I found the Ralph Waldo Emerson and Henry David Thoreau readings to be both difficult and rewarding. Each of the excerpts from their journals, though short, are not at first easy to comprehend, and most took me several times to interpret. However, once interpreted, these obscure ideologies present some interesting perspectives and reveal some of the standards of thought for both renowned writers.

One such Emerson excerpt that stood out to me was this: “It is very hard to be simple enough to be good.” Emerson is arguably the founder or forefather of the philosophical school of thought know as transcendentalism (http://www.biography.com/people/ralph-waldo-emerson-9287153?page=1), a group who believed in transcending the physical world of the senses and embodying deep spirituality through free will and intuition. An ardent abolitionist, Emerson was characterized by true selfless abstention and the belief that “good” is constituted by morality, ethics, and a modest, ascetic lifestyle. In this excerpt regarding Emerson’s constitution of “goodness”, I think Emerson means to convey that it is difficult to live a modest, ascetic life, which he considers to be “good”, while at the same time still maintaining ones own happiness. For instance, being modest or humble requires you to live a life within or even slightly below your means. In doing so, one may be considered “good” by Emerson’s standards, but may not be able to achieve happiness, and such is the difficulty in being “simple enough to be good”.

The Thoreau excerpt that really stood out to me was this: “What does education often do? It makes a straight-cut ditch of a free, meandering book.” I felt that this was a very powerful and significant quote. Being Emerson’s predecessor in the transcendentalist movement, Thoreau shared, and expanded on the same free-thinking and intuitive logic as Emerson. In this excerpt, Thoreau questions the practices of “standardized” education, for lack of a better term. In describing education as making a straight-cut ditch of a free, meandering book, Thoreau means to convey that books are written by and individual, and meant to be individually interpreted by other individuals. However, this is not the case for most practices of education. What we are taught, more often than not, is one such basic and commonly accepted interpretation of literature. This quote directly relates to Emerson’s ideology in his quote that: “The things taught in colleges and schools are not an education, but the means of education”. These two beliefs from both writers characterize the free-thinking ideology of transcendentalism, in that true education comes from freedom of thought, questioning what you are taught, and ones own intuitive interpretations.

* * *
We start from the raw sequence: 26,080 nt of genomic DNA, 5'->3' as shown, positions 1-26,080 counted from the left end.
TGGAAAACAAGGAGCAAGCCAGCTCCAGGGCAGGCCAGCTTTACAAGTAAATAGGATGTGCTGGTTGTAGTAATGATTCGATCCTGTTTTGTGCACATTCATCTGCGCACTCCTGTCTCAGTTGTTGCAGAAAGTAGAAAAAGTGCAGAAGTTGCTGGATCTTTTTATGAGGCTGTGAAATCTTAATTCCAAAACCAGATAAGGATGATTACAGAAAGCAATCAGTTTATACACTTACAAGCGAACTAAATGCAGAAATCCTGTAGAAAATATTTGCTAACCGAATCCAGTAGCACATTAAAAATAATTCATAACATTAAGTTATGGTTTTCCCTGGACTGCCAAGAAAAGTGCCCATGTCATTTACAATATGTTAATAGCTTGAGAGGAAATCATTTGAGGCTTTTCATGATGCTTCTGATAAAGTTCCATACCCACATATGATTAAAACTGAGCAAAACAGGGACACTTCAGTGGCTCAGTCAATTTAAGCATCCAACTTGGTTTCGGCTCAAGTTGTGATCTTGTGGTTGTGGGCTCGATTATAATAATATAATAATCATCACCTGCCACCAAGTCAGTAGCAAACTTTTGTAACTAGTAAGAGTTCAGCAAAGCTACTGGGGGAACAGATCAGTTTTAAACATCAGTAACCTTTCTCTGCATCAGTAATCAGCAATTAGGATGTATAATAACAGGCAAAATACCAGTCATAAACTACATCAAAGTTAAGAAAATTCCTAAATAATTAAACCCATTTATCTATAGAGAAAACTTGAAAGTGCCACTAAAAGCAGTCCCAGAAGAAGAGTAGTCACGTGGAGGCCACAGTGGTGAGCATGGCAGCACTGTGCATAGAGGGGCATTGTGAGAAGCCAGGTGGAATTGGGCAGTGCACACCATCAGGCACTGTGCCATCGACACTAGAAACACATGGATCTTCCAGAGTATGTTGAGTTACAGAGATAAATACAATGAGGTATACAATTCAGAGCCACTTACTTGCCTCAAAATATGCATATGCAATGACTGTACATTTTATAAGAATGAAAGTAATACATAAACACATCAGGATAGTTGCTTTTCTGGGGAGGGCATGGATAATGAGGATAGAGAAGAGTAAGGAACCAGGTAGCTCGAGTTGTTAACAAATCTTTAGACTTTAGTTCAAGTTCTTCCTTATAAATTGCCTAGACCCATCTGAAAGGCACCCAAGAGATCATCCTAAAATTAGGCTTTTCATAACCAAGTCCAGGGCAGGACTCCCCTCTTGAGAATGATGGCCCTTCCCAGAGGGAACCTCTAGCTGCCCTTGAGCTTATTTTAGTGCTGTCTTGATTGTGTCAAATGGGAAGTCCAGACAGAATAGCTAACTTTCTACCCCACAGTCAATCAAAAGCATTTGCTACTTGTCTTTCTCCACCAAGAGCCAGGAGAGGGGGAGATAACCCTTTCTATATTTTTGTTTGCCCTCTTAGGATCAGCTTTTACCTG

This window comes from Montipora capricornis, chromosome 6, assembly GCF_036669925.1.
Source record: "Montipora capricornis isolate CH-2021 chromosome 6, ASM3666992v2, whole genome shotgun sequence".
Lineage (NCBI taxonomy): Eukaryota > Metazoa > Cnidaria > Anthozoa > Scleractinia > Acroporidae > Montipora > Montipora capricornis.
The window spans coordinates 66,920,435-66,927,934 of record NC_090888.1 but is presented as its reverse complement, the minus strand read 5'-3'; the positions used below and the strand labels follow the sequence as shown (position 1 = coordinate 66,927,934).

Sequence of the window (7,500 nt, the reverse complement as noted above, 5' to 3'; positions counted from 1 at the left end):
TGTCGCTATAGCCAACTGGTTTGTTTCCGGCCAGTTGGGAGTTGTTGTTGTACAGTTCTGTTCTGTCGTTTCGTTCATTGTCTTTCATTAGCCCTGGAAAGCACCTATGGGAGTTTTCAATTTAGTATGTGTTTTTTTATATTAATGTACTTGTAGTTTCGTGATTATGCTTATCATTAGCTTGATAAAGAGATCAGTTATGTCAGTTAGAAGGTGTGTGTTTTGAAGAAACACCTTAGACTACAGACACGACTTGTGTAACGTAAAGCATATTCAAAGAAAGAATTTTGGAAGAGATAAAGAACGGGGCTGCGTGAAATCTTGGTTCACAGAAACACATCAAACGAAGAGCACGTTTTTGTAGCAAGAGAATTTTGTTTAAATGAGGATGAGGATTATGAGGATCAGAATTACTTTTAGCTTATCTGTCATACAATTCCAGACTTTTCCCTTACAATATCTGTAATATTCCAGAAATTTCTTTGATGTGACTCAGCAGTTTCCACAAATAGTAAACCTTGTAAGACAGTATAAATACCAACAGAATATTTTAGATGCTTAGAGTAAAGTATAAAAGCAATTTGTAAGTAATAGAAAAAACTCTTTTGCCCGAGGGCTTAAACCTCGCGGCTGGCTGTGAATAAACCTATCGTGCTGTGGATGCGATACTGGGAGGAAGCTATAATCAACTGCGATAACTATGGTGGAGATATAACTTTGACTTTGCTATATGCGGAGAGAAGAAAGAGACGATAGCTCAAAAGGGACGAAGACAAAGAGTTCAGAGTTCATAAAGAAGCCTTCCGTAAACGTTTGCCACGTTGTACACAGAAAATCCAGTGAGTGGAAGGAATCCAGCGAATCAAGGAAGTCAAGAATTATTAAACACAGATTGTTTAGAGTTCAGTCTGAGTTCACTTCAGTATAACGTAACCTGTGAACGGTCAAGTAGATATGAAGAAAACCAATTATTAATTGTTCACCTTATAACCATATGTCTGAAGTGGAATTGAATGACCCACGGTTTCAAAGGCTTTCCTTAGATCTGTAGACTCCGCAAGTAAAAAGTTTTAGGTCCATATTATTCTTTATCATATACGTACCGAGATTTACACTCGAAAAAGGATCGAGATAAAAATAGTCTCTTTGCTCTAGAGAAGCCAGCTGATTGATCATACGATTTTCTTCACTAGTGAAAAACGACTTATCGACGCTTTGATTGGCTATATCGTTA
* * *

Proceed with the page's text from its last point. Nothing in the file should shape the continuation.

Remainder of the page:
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1 Response to Emerson/Thoreau

  1. klucenko says:

    I like these lines about the thinking/writing process from Thoreau: “Associate reverently and as much as you can with your loftiest thoughts. Each thought that is welcomed and recorded is a nest egg, by the side of which more will be laid. Thoughts accidentally thrown together become a frame in which more will be developed and exhibited.” Obscurely prophetic directives about creativity. I appreciate what he suggests here about the generative and accumulative power of seemingly-random associations. He’s a man after my own heart. Freewrite! Don’t edit yourself–just associate accidentally and “thought [will] begat thought.”

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